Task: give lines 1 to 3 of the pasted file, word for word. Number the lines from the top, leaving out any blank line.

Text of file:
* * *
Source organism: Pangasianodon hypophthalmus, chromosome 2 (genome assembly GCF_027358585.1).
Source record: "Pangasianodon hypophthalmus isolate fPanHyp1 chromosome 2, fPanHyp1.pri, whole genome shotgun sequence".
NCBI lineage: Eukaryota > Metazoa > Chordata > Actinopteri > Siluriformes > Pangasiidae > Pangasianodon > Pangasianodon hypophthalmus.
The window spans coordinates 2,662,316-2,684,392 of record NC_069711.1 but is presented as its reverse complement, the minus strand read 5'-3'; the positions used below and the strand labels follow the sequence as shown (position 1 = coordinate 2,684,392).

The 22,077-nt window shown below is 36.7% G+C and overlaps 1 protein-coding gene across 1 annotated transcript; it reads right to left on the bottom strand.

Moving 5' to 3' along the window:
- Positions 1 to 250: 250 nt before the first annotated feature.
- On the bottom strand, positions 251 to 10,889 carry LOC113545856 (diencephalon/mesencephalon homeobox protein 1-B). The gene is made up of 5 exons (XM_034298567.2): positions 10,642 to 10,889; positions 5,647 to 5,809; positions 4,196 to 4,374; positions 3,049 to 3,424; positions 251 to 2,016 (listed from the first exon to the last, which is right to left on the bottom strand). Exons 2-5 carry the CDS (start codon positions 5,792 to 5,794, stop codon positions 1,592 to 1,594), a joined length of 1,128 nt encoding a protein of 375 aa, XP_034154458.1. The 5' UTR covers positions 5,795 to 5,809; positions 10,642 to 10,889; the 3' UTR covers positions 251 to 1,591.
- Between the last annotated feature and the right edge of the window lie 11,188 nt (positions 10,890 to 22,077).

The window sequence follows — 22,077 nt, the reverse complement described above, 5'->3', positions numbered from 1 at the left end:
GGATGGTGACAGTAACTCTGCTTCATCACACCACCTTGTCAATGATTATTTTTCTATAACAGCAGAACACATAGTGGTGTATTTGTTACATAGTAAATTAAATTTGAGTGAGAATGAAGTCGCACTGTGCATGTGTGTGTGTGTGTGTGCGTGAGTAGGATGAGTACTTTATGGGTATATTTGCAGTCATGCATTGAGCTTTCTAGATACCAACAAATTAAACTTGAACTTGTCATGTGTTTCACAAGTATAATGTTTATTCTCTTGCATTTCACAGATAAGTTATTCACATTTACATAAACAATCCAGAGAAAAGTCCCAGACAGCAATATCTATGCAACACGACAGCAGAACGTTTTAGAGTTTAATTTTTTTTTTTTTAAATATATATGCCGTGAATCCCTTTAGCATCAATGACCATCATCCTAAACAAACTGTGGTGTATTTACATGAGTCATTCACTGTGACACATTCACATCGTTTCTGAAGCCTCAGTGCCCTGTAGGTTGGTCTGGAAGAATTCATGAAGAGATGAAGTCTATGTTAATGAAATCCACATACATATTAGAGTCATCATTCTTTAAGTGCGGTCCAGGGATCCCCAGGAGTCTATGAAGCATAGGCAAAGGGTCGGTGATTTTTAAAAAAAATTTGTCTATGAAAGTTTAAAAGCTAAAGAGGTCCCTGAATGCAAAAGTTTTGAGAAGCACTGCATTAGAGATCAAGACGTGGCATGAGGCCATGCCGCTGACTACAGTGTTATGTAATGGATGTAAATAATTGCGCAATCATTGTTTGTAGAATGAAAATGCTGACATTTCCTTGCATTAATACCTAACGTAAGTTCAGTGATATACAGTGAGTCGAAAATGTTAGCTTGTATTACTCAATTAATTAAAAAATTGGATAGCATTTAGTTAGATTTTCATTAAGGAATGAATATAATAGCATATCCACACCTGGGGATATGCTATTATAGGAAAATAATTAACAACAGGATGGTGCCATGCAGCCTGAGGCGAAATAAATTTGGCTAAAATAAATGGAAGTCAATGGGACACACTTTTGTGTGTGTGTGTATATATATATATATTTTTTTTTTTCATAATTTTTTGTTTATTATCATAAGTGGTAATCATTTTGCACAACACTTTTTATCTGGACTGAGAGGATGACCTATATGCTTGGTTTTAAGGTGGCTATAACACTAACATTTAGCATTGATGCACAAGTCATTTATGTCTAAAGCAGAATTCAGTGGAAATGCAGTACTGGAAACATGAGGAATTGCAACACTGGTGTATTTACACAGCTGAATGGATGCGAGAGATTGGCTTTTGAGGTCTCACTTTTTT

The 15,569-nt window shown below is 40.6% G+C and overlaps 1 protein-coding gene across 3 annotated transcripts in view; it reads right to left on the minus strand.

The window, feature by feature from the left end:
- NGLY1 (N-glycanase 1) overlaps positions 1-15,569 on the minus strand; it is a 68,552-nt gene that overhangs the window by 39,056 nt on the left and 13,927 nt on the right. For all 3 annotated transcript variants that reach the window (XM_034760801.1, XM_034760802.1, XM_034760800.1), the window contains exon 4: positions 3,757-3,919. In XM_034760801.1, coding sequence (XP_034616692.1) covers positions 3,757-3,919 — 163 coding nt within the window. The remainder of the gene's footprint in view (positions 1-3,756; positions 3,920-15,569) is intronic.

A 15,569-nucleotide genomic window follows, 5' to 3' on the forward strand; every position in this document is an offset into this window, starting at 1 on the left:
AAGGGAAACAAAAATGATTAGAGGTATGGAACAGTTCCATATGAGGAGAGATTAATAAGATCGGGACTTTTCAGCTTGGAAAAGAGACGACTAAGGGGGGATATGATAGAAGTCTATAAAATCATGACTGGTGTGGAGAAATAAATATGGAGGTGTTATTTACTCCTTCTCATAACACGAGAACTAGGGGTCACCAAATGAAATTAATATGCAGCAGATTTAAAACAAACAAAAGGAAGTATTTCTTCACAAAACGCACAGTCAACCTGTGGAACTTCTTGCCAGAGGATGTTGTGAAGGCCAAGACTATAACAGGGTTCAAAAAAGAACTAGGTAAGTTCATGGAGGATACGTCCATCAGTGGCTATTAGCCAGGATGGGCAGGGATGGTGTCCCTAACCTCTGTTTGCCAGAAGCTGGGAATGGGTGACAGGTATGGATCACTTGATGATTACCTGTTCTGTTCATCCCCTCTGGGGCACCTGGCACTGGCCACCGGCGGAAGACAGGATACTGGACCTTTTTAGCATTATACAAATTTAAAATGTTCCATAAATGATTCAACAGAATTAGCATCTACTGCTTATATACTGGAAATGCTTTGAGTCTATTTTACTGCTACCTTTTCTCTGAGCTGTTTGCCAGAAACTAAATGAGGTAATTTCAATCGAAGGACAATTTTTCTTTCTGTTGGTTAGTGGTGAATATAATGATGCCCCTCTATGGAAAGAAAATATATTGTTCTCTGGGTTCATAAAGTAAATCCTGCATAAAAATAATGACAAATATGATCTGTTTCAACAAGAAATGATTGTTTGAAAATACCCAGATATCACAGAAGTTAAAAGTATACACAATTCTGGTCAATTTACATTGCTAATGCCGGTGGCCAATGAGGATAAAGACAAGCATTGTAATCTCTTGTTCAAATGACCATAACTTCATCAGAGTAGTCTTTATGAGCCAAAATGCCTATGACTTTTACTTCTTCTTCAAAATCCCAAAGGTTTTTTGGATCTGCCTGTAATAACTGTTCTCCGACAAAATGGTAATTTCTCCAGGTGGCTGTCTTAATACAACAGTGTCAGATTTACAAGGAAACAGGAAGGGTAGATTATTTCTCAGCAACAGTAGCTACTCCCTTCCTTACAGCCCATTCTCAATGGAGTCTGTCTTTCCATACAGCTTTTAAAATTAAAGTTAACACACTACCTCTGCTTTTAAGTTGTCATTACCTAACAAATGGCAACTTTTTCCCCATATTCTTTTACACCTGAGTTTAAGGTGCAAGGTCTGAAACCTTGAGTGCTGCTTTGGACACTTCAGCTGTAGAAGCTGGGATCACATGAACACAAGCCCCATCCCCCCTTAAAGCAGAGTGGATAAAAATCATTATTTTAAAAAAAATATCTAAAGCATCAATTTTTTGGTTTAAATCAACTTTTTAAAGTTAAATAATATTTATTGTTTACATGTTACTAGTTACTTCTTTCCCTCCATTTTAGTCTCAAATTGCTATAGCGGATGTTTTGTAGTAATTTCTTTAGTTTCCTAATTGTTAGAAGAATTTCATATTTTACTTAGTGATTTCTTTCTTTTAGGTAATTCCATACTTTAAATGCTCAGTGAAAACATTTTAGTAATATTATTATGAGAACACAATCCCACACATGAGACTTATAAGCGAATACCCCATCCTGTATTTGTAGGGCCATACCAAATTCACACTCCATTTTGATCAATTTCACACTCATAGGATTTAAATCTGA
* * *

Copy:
Source organism: Pangasianodon hypophthalmus, chromosome 2 (genome assembly GCF_027358585.1).
Source record: "Pangasianodon hypophthalmus isolate fPanHyp1 chromosome 2, fPanHyp1.pri, whole genome shotgun sequence".
NCBI lineage: Eukaryota > Metazoa > Chordata > Actinopteri > Siluriformes > Pangasiidae > Pangasianodon > Pangasianodon hypophthalmus.